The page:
North Fork activist beats libel lawsuit, again
North Fork environmental activist Peter Kolbenschlag won, again, against the Texas oil company that brought a defamation lawsuit against him two years ago.
The Colorado Court of Appeals on Thursday upheld a ruling in Kolbenschlag’s favor that threw out SG Interests’ defamation lawsuit and ordered the company to pay Kolbenschlag’s court costs.
“This case demonstrates, quite clearly, the type of under-handed tactics employed by a reckless plaintiff (and its counsel) that abuse our court system and sought to punish speech,” Kolbenschlag said in a statement. “Such tactics have no place in our democracy.”
SGI filed the initial lawsuit after Kolbenschlag commented on the Nov. 28, 2016 Glenwood Springs Post Independent story “Divide lease decision likely to land in court.”
Kolbenschlag pointed out in his comment that, while SGI at the time was accusing the Obama administration of colluding with environmental activists, SGI itself “was actually fined for colluding … to rig bid prices and rip off American taxpayers. Yes, these two companies owned by billionaires thought it appropriate to pad their portfolios at the expense of you and I and every other hard-working American.”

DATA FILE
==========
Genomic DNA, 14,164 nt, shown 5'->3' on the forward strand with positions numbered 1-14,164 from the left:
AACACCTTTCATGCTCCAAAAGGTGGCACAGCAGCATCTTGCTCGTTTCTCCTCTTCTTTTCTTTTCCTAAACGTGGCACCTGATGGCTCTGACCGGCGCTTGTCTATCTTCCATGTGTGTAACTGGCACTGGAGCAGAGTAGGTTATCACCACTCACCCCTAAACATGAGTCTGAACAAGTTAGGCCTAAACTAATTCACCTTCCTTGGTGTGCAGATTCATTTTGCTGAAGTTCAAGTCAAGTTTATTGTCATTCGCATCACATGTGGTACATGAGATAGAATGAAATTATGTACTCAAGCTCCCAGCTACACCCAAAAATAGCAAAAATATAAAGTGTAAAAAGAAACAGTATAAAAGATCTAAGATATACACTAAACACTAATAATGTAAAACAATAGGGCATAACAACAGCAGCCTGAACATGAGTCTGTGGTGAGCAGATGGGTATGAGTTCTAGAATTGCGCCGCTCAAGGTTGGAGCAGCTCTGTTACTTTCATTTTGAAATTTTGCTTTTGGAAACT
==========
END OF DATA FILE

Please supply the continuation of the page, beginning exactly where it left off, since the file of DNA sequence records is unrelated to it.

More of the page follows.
SGI filed the defamation lawsuit in early 2017, and the Delta County District Court dismissed it in 2018, finding that “Kolbenschlag’s comments were substantially true.”
SGI and competitor Gunnison Energy Corporation paid a fine to settle a Department of Justice complaint that they had an illegal arrangement to keep the price of lease auctions low.
The higher court reiterated that ruling in a filing June 27, 2019, noting that “substantial truth is a complete defense to defamation.”
Kolbenschlag considered it a strategic lawsuit against public participation (SLAPP) — legal action designed to intimidate citizens from speaking out, he said.
“I am pleased that the publicity this case generated helped prompt the Colorado General Assembly and Governor Polis to enact an anti-SLAPP law,” Kolbenschlag said in his statement.
“It is my intent that no other Coloradan who wishes to participate actively in government or on matters of public interest will be forced to endure what I have,” Kolbenschlag said.
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Former Carbondale trustee Katrina Byars said she wants to bring a voice of environmental sustainability to the commission, and believes her opponent has served long enough.